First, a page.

These Cold Stocks Are Heating Up
When a stock's share price is lower than a North Dakota thermometer in February, investors tend to give it the cold shoulder. But as the market warms to a stock's prospects, its price can heat up in a hurry. Alas, you can rarely tell that a stock is melting investors' hearts until after it's made that upward leap.
Taking the market's temperature
But Motley Fool CAPS' proprietary ratings, aggregated from the opinions of 180,000-plus members, offer a great way to monitor Investor sentiment. Following a CAPS rating trend can help us determine the best time to invest. Let's look at previously low-rated companies that have recently enjoyed a bump in investor confidence to the top tiers and see whether they're truly heating up -- or headed back to the deep freeze.
CAPS Rating (out of 5)
EPS Growth Next Year
|Baidu.com (NAS: BIDU)||***||$117.37||41%|
|Aruba Networks (NAS: ARUN)||***||$13.72||112%|
Source: Motley Fool CAPS.
Obviously, this is not a list of stocks to buy -- just a starting point for further research. Yet if some of the best investing minds are taking notice of these stocks, maybe we should, too.
Caution: Contents may be hot
Talking about stealing a page from someone's playbook. Since Google is essentially persona non grata in China for not censoring search results, Baidu.com has had free run of the place building up an enormous share of the search market. However, just as Google branched out into other areas, most successfully its Android-based mobile operating system, Baidu is following suit and widening the net cast by its Baidu Yi mobile operating system.
There had been rumors it would be the default search engine in Apple's (NAS: AAPL) iPhone in China, but if its own smartphones are going to be selling for a significant discount to the iPhone, there's good reason to believe the two will never actually pair up. And with it using Apple's own supplier Foxconn to manufacture its handset, the animosity might just run deeper than either party lets on. It will be interesting to see whether Foxconn favors the homegrown rival over Apple if shortages crop up again -- or if the government mandates such favoritism.
In any case, the situation seems to be a net benefit to Baidu, though there's no guarantee of success. Simply following the path someone else blazed doesn't mean you're going to achieve the same kinds of results. After all, its plunge into e-commerce hasn't generated any Amazon-size returns and seems to be floundering, as did its attempt to enter the world of micro-blogging.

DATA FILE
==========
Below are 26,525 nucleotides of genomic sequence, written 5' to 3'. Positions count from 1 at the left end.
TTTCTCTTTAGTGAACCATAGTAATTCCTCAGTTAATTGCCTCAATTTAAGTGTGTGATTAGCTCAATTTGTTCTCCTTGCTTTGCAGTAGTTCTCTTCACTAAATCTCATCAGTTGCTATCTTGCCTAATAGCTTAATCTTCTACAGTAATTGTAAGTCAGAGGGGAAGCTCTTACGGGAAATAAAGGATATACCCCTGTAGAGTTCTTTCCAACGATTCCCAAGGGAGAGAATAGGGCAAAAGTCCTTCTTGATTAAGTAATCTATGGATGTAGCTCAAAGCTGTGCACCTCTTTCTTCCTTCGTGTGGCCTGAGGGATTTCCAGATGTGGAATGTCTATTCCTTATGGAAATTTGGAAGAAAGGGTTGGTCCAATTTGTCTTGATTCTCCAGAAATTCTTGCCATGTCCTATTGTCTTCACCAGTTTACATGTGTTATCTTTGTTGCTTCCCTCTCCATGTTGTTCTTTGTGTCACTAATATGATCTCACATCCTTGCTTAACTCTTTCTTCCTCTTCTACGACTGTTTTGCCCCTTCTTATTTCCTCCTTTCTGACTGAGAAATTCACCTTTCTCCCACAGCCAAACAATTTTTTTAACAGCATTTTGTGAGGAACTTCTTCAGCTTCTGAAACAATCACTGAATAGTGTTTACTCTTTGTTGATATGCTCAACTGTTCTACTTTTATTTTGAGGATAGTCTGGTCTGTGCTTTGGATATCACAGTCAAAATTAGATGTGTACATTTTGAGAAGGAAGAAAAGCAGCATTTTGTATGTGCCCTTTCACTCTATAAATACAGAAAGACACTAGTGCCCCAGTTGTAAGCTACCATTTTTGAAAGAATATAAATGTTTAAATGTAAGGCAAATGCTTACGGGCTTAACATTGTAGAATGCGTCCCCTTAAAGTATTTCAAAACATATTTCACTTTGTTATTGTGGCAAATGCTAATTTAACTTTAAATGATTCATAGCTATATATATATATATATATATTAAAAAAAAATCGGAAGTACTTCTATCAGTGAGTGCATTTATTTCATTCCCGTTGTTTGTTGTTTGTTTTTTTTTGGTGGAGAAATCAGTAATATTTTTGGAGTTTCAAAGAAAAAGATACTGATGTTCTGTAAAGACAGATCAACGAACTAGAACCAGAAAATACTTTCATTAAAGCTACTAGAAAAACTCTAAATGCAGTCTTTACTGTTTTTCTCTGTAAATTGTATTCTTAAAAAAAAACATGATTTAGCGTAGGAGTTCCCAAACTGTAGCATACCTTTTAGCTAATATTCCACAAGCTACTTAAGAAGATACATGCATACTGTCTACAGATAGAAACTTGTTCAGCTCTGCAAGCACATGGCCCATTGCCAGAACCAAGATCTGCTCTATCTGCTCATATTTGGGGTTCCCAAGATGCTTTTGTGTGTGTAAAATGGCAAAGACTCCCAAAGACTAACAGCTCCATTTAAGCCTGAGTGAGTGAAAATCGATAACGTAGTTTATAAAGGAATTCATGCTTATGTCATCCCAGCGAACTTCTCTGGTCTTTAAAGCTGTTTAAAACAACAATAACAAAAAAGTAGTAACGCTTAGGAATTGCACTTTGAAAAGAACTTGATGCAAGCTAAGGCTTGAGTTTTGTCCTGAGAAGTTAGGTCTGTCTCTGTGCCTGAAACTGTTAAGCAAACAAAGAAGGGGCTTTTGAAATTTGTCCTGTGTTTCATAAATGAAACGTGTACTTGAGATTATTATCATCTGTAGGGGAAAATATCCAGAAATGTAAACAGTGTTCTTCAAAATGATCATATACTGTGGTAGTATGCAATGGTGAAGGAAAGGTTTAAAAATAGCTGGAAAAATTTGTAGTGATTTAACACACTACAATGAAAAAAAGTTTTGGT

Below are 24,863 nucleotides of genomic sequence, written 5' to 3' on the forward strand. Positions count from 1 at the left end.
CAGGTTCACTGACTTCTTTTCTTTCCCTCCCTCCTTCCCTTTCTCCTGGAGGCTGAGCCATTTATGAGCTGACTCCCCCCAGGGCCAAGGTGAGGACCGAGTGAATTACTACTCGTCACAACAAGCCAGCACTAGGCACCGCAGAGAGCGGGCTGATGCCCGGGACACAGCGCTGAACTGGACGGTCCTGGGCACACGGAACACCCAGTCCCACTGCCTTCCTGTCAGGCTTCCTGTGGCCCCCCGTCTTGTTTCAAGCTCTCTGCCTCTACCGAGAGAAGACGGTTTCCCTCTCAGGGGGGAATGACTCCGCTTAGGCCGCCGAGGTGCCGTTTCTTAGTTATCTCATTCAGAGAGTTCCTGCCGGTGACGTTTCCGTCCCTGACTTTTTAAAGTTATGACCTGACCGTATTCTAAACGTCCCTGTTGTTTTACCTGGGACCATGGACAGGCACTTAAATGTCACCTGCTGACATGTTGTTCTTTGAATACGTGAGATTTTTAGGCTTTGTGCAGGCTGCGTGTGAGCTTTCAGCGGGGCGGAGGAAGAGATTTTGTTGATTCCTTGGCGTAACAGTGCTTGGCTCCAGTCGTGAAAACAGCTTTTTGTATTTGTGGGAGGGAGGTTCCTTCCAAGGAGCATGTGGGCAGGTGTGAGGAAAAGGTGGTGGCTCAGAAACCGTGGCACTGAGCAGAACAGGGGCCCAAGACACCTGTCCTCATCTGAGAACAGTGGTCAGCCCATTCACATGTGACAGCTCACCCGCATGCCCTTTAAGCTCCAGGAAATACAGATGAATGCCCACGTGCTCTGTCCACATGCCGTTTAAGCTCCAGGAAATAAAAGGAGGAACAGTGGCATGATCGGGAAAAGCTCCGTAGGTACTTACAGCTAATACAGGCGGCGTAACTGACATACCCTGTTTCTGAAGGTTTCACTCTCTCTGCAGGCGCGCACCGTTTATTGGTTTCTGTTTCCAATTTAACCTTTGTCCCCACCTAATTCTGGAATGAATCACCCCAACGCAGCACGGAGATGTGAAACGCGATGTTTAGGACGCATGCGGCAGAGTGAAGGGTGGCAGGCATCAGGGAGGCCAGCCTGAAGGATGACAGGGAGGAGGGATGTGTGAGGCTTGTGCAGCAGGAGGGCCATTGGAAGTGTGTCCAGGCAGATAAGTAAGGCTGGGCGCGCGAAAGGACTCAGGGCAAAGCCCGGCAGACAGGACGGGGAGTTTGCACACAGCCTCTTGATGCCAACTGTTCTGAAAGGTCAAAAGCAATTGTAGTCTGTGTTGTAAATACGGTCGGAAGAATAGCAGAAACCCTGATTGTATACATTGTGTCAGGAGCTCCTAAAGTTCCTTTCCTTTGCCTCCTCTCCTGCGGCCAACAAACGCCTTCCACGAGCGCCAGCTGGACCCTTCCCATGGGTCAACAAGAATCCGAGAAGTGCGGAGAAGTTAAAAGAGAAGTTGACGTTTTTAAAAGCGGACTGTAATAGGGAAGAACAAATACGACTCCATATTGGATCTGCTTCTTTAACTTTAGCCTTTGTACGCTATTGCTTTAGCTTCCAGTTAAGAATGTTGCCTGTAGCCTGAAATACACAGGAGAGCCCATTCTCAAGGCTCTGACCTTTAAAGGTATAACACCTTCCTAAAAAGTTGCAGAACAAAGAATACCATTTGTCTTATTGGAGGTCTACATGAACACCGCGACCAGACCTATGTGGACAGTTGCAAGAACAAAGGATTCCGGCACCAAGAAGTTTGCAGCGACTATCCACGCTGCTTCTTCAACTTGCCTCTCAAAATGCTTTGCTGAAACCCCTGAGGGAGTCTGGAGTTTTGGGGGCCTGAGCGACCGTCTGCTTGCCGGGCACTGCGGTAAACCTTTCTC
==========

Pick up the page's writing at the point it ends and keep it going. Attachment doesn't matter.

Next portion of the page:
Yet 87% of the nearly 5,000 CAPS members rating the Chinese search site believe it will outperform the broad market indexes. It's hard to bet against a virtual monopoly, but tell us on the Baidu.com CAPS page if you think it will make the connection, and then add the stock to your Watchlist to see whether the stock can further out-Google Google.
Try this on for size
Despite the hope that securely linking mobile users of smartphones, notepads, and notebook computers to wired networks would be the elixir Aruba Networks was searching for as it sought to encroach on Cisco's (NAS: CSCO) wireless-network equipment turf, it hasn't quite worked out as planned, and shares continue to fall, dropping 47% over the past year and 37% in the past three months alone.
The problem has been the growing concern over enterprise level IT spending, which was largely blamed for the fall from grace of computer makers Dell and Lenovo, and Cisco itself. With Riverbed Technology (NAS: RVBD) also getting slammed, one could probably round out the lot and say that F5 Networks' next quarterly report due out in July won't be a killer, either (though last month's earnings report was solid, even though it didn't represent a harbinger for what was to follow).
So even though Aruba boosted profits and revenues and came in line with analyst expectations, the market was left unimpressed and dropped its stock further.
CAPS member befoolin speculates that the equipment maker will become an acquisition target before long, and with its technology allowing users to bring their own devices to the table, it may indeed prove a tempting target for someone. That could be why 91% of the CAPS members rating Aruba see it outperforming the broad market averages. Add Aruba Networks to the Fool's free portfolio tracker to follow whether it will turn the sector's pessimism on its head.
Checking the mercury
The jury's still out on these two stocks, as it is for a certain company that went public last week. Any guesses? It's Facebook, of course, and while it continues to flood the headlines, our analysts at the Fool think investors would be better served paying attention to another company sporting some hidden weapons Facebook doesn't have. The report is free, but it's available only for a short time, so get your copy today and find out which stock we think could put Facebook's business model to shame.
At the time this article was published Fool contributorRich Dupreyowns shares of Cisco Systems and Apple, but he holds no other position in any company mentioned. Check out hisholdings and a short bio. The Motley Fool owns shares of Baidu, Google, Riverbed Technology, Apple, and Cisco Systems.Motley Fool newsletter serviceshave recommended buying shares of Riverbed Technology, Dell, Apple, F5 Networks, Google, and Baidu, creating a bull call spread position in Apple, and creating a synthetic long position in Riverbed Technology. The Motley Fool has adisclosure policy. We Fools don't all hold the same opinions, but we all believe thatconsidering a diverse range of insightsmakes us better investors. Try any of our Foolish newsletter servicesfree for 30 days.